MIRFIELD teenager Harry Crowther scaled new heights last week after winning a community award.
Harry, who suffers from a rare form of the genetic disorder Progeria, was presented with the inaugural Arqiva Emley Moor Community Award at the top of the UK’s tallest TV mast – 275m above the West Yorkshire countryside.
Organised by Dewsbury and Mirfield MP Simon Reevell, the new award recognises and celebrates the contributions of local heroes.
Fourteen-year-old Harry is one of only a handful of people in the world to suffer from Atypical Progeria Syndrome (APS).
The disorder means that the Castle Hall student is ageing five times faster than his contemporaries and he experiences many of the arthritic, cardiovascular and respiratory ailments more common to old age.
Nevertheless, he is renowned for his cheerful, positive outlook and his determination to live life as fully as possible.
The new award was sponsored by Arqiva, who handle TV, radio and mobile phone signals across the UK from their HQ at the base of the Grade II Listed landmark, which towers over the region.
Mr Reevell made the presentation in the circular viewing room at the top of the mast as Harry and his family took in the wide-ranging views.
On a clear day you can see as far as the Pennine moors to the east and the Vale of York to the west.
Harry was joined by his mum and dad, Sharron and John, and 17-year-old brother Jack. Older sister Emma could not make it as she is away in the USA for the summer.
The presentation party made it to the top of the mast in a tiny steel lift that takes eight minutes to make the journey up inside the concrete tower, which is normally off-limits to the public.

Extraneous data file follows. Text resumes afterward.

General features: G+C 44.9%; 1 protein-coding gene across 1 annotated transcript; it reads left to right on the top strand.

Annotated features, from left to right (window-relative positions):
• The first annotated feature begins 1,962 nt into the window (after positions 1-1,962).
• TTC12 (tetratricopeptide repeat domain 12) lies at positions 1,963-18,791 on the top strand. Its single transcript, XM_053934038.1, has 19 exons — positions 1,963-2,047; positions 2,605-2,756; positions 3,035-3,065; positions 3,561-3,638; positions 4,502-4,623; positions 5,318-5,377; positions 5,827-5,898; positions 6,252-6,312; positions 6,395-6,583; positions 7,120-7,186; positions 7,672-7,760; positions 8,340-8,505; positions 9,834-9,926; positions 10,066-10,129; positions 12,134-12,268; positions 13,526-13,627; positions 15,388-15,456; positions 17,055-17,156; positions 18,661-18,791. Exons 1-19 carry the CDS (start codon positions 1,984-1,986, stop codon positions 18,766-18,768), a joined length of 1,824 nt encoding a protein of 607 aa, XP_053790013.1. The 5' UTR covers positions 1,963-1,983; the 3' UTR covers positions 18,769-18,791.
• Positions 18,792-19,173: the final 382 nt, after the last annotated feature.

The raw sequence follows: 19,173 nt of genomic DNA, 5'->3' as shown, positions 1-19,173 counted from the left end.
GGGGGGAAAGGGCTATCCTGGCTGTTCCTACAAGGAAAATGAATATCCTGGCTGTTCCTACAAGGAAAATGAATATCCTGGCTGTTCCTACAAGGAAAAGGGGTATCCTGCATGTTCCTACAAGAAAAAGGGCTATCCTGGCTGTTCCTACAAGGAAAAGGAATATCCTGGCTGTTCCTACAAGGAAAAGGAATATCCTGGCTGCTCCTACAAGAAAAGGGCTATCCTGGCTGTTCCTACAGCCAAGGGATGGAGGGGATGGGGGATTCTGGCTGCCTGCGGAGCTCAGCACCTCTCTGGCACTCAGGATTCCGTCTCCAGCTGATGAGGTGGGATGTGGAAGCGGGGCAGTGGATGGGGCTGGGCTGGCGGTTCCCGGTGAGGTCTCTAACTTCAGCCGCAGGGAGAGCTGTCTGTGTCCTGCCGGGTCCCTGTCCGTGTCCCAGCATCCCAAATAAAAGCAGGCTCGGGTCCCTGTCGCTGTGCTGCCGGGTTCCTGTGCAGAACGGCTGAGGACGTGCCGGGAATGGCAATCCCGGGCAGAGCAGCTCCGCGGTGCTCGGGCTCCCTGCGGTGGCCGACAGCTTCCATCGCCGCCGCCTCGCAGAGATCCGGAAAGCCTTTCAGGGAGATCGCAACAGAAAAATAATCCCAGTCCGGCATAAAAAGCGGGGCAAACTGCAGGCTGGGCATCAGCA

Harry was given a framed certificate and also received a digital radio from Arqiva.
He said: “It’s an awesome experience to be up at the top of the mast. It’s a once-in-a-lifetime chance.
“It’s even better than I thought it would be. I’ve been looking for our house from up here.
“Out of all the people who were nominated I never expected I would win. I don’t think I have done anything special; I just get on with things."
Mum Sharron said: “It’s so humbling to see him get praised. He just gets on with his life and finds it very hard to understand why people think he is special.”
Harry actively fundraises for charities including Progeria UK, Progeria Family Circle and Great Ormond Street Hospital and has another fundraising day coming up on August 1.
Last Friday’s award was just the latest in a series of honours for Harry, who attends Castle Hall School.
He has also received the Elizabeth Peacock Award for outstanding achievement in scouting, an honour usually reserved for adults, as well as the Chief Scout Award for meritorious conduct.
Last year he ran a leg of the Olympic torch relay and has shown great courage in raising awareness of his condition by visiting schools, care homes and local shows with his torch to talk about the challenges he has faced throughout his life.
Most recently he was highly commended by Kids Count, a children and young people’s think tank, in their ‘Inspire the House’ awards which took place in Parliament.
The judging panel also chose three highly-commended candidates. Peter Jagger was nominated for his dedication to the life of Upper Hopton, particularly its cricket club; Anne Thornton for her contribution to a variety of groups, including local scouting, the Disabled People’s Electronic Village Hall and the Dewsbury West Community Centre; and Pat Ainsworth for her marathon-running and fundraising achievements.
Mr Reevell said: “Harry is a deserving winner and I am delighted he has become the first winner of what we hope will become an annual award.
“I know the judges and myself were overwhelmed by the entries. There were some truly remarkable stories in there, about truly remarkable people.
“I know when I rang up one or two of them to congratulate them they were surprised. Not one of them thinks they have done anything special.”